I Think I Killed My Mac-Day 2
This has been quite an experience. I should probably clarify one thing quickly before I update where I’m at and where my iMac is at.
I’m not cheap. Really. I know it might seem like I’m trying to get out of this without spending any money, but that’s not the case at all. I’m trying to get the most knowledge out of this experience as possible. If I wanted to go the cheap way, I’d just take the machine in and have it fixed. There’s no risk in that. If I ran a risk vs. cost analysis of trying to fix the machine myself, the results would prove that I’m not taking the fiscally responsible path. But, I can’t resist. It’s like when you were a kid and you took apart the toaster to see what it looked like on the inside. It’s a completely inquisitive, problem-based learning opportunity. I could probably write five different posts on the relationship of this experience to the way learning happens in the classroom. Maybe I will in the future.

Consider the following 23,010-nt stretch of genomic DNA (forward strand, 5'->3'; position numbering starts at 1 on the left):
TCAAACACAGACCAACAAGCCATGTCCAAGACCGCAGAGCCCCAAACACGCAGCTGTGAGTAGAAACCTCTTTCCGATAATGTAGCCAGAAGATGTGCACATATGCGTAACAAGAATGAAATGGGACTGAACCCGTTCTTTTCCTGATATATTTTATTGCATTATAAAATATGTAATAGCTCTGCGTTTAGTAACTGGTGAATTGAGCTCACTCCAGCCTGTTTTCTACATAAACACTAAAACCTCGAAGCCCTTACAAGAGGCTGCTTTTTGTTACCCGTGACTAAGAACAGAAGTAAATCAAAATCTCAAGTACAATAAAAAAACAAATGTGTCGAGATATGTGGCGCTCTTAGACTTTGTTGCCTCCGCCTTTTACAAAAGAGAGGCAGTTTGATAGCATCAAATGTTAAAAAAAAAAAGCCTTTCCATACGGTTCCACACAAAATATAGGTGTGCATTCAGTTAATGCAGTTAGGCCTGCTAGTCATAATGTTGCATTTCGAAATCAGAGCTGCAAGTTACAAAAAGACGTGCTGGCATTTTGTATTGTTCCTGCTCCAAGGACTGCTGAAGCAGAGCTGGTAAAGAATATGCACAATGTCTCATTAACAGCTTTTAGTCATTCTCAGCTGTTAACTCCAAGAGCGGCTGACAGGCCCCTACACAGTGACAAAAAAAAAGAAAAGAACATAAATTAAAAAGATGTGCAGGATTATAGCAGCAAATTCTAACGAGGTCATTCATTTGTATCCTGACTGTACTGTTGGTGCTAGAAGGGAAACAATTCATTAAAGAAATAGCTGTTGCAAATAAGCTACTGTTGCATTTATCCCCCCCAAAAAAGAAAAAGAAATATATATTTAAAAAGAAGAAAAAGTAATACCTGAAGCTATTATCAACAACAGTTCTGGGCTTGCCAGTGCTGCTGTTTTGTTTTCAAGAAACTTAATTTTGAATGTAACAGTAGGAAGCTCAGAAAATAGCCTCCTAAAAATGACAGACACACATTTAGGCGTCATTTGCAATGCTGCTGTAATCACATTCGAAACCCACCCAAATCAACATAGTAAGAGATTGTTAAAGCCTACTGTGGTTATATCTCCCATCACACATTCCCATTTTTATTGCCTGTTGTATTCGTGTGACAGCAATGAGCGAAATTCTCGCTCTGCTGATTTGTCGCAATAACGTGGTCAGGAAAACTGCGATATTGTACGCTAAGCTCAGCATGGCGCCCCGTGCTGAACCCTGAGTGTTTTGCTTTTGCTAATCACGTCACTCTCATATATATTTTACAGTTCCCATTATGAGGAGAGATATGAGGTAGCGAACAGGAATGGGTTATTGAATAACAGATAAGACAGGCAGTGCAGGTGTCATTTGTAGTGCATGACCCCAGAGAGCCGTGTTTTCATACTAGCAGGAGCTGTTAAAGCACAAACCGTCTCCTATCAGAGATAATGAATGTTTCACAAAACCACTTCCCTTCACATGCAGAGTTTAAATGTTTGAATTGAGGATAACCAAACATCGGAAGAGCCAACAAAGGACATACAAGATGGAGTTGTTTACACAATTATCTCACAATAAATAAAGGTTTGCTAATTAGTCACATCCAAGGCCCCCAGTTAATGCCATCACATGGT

On to the update. It got gory last night. I opened up the iMac and began pulling out its innards as it yelled out “Freedom.” I’ve gone past the point of no return. Here’s the proof.
I have a friend who is going to let me borrow a SATA connection interface so I can see if I can connect the drive directly to my MacBook Pro and retrieve any data. Thanks to Jay Blackman for that suggestion. Also, Adam Christianson from The MacCast sent me a very helpful email recommending I give DiskWarrior a try. If I can get the data off the drive, and since I already have the computer in pieces, I think I’m going to purchase a higher capacity hard drive to replace the old drive. See, I don’t mind spending some money.
Well, that’s where we’re at right now. I’m keeping my fingers crossed that I will once again get to see the pictures, listen to the music, and work on the graphics projects that I fear may never be seen, heard, or worked on again.